Budget brief: how does science and research funding fare?
Wednesday, May 13, 2015/
The National Collaborative Research Infrastructure Strategy (NCRIS) has won an extra year of funding, worth $150 million, giving greater certainty to researchers working at 27 research facilities across the country.
There’s also $13 million for the Australian Synchrotron – the biggest piece of research infrastructure and our flagship infrastructure internationally.
But this has come at the expense of block funding grants, which support the scientists who conduct their research in NCRIS facilities. Funding research infrastructure by cutting $262.5 million in support for the researchers who use it is nonsensical.
And there’s been no word in the budget for the Future Fellowships program for mid-career researchers, which appears to remain tied to savings measures contained in the Higher Education Reform Bill.
NCRIS hit the headlines earlier this year over fears that as many as 1,700 highly skilled jobs would be lost in a political battle over funding. But in March, Education Minister Christopher Pyne committed to an additional 12 months of funding for the $150 million program, taking the total amount outlined in this budget to $300 million.
Last week, The Australian reported that the one-year lifeline would be extended to two. The longer-term funding for NCRIS will be announced after a Research Infrastructure Review led by businessman Philip Clark and Chief Scientist Ian Chubb, due out soon.
Back in March, Nobel Laureate and astronomer Brian Schmidt said that while he was grateful for the NCRIS funding reprieve, scientists “certainly need a longer-term cycle” to avoid uncertainty over crucial research.
The government had been threatening to withhold NCRIS funding unless the Senate passed its university deregulation legislation – a negotiating tactic that ended up backfiring.
Having offered a reprieve for NCRIS, the government’s science budget appears to be treading water. There are forecast increases, but these are outweighed by the forecast cuts.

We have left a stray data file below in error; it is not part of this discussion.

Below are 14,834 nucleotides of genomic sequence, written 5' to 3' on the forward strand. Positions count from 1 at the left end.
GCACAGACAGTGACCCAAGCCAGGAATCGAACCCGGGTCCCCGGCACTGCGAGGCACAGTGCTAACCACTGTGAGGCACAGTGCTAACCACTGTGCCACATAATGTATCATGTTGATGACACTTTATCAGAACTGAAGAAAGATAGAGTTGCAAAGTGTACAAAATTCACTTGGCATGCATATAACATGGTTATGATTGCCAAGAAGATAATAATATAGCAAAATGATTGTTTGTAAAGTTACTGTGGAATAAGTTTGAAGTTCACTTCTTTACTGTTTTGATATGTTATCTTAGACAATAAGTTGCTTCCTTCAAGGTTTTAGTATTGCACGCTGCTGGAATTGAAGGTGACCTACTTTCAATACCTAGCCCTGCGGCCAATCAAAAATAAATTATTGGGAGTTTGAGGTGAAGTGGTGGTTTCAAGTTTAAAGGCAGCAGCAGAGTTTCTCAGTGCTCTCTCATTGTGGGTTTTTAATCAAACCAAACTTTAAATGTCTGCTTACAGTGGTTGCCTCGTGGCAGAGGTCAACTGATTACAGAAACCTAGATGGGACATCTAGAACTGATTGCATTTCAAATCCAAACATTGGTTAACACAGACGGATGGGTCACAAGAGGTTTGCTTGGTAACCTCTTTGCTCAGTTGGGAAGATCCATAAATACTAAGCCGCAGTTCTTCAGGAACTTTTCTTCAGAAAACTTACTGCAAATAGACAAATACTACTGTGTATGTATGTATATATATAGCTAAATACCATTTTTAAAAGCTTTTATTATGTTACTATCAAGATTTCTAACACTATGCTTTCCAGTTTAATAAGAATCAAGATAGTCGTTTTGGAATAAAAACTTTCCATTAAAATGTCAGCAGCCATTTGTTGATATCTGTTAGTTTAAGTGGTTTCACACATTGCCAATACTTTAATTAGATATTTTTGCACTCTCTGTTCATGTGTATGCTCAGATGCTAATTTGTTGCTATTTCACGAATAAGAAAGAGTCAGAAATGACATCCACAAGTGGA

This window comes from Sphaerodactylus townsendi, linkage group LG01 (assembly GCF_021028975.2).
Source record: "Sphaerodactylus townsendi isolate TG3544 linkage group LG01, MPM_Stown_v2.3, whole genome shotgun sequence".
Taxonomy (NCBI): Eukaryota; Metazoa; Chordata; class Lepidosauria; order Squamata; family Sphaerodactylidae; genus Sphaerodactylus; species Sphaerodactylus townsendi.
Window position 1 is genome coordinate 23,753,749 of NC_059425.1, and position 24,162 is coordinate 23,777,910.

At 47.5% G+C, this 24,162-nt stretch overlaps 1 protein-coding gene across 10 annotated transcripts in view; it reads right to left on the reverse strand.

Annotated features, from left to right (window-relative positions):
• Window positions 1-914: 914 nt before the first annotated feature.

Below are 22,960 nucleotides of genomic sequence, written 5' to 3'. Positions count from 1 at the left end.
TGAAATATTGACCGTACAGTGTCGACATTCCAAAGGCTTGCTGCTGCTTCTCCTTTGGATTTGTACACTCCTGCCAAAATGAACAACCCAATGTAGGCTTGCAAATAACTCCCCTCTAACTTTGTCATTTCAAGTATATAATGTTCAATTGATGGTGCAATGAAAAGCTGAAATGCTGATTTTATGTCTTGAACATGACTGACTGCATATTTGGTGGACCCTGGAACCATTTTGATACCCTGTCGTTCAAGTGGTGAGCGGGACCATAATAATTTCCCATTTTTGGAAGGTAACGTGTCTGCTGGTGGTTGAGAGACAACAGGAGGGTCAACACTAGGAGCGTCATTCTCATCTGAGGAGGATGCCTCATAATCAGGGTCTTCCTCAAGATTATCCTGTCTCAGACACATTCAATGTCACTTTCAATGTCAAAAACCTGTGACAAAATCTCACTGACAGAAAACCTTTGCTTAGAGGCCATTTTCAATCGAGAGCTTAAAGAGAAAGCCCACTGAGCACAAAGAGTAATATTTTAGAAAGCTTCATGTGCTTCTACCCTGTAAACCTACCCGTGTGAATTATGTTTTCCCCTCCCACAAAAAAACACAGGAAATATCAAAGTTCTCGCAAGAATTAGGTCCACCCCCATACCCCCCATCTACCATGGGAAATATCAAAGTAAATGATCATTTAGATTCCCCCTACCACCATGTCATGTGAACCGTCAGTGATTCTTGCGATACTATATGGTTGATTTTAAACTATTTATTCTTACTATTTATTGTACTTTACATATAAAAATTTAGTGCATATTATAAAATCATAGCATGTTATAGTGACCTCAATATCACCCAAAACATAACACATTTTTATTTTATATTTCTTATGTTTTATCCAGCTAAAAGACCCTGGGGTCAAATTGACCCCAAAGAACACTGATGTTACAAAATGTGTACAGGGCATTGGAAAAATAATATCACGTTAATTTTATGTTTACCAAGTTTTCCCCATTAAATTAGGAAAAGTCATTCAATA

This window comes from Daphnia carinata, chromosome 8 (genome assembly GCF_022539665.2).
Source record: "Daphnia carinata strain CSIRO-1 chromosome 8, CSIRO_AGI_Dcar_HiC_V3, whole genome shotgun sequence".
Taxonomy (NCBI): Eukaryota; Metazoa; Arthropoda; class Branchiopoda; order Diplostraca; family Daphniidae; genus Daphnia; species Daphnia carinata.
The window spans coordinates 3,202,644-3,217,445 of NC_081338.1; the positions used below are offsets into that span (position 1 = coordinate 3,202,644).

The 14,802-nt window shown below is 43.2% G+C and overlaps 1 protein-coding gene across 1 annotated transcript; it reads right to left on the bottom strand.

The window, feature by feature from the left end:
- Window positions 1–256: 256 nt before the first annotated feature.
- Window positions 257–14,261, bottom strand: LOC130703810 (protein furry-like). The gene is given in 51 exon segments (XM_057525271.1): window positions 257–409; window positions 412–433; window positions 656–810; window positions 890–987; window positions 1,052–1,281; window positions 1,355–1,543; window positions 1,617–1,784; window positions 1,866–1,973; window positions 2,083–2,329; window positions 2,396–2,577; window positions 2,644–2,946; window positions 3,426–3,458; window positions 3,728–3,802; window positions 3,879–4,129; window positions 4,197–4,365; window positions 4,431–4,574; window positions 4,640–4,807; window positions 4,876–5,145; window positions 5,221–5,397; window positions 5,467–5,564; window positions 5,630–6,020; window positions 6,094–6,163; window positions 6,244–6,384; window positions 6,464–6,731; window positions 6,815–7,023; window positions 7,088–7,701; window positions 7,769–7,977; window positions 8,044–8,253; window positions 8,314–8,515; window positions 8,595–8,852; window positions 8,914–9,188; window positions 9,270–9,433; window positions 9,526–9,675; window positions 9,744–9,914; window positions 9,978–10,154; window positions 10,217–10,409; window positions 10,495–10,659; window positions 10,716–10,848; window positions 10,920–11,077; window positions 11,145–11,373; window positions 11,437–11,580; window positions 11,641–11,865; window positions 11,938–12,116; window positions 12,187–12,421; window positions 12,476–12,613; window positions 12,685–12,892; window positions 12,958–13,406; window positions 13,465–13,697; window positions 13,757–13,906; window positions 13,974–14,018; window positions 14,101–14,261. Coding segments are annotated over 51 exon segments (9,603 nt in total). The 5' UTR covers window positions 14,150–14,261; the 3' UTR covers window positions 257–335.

There is an ongoing commitment to establish and fund the Medical Research Future Fund: good news. But there’s no significant news for the Australian Research Council and the National Health and Medical Research Council.
Also mentioned in the budget is that Australia’s facilities are running out of room to store radioactive waste. The federal government will spend $22 million over the next three years to bring together existing waste sites and boost storage at Lucas Heights in Sydney.
ANSTO’s current waste-storage facilities are expected to reach full capacity by 2017. Meanwhile we’re due to take back our intermediate-level radioactive waste. The measure will ensure ANSTO can continue to store additional radioactive waste beyond 2017, pending the establishment of the National Radioactive Waste Management Facility.
The measure will provide additional storage capacity for up to 45 cubic metres of intermediate-level waste and 1,200 cubic metres of low-level waste.
Meanwhile the Cooperative Research Centres (CRCs) – so very important to the government’s stated aim of encouraging links between science and industry, and of translating research and development into jobs – have had their funding cut by $29.8 million. What will replace them?
Two more positives: the budget has allocated an additional $9.4 million for Antarctic research and $15.3 million for research into tropical diseases.
The story for science doesn’t end on budget night. The government has committed to working with the Australian Chief Scientist to develop a science strategy and will be consulting broadly with the sector over the coming months. This will be a big deal for Australian science and research and it will be important for every researcher and science organisation with an interest in Australia’s scientific future to provide considered input into the consultation.
As the mining boom slows, this should be a time of growth in science funding. We should be preparing Australia to build a knowledge economy so that we can not just survive but thrive in an increasingly competitive world.
We should be supporting our world-class research infrastructure, and our world-class researchers, to create new knowledge and innovation. And we should be supporting scientists and industry to forge strong links to translate this innovation into economic growth and security; not putting our future wealth and well-being at risk by plundering science for short-term savings.
This article was originally published at The Conversation.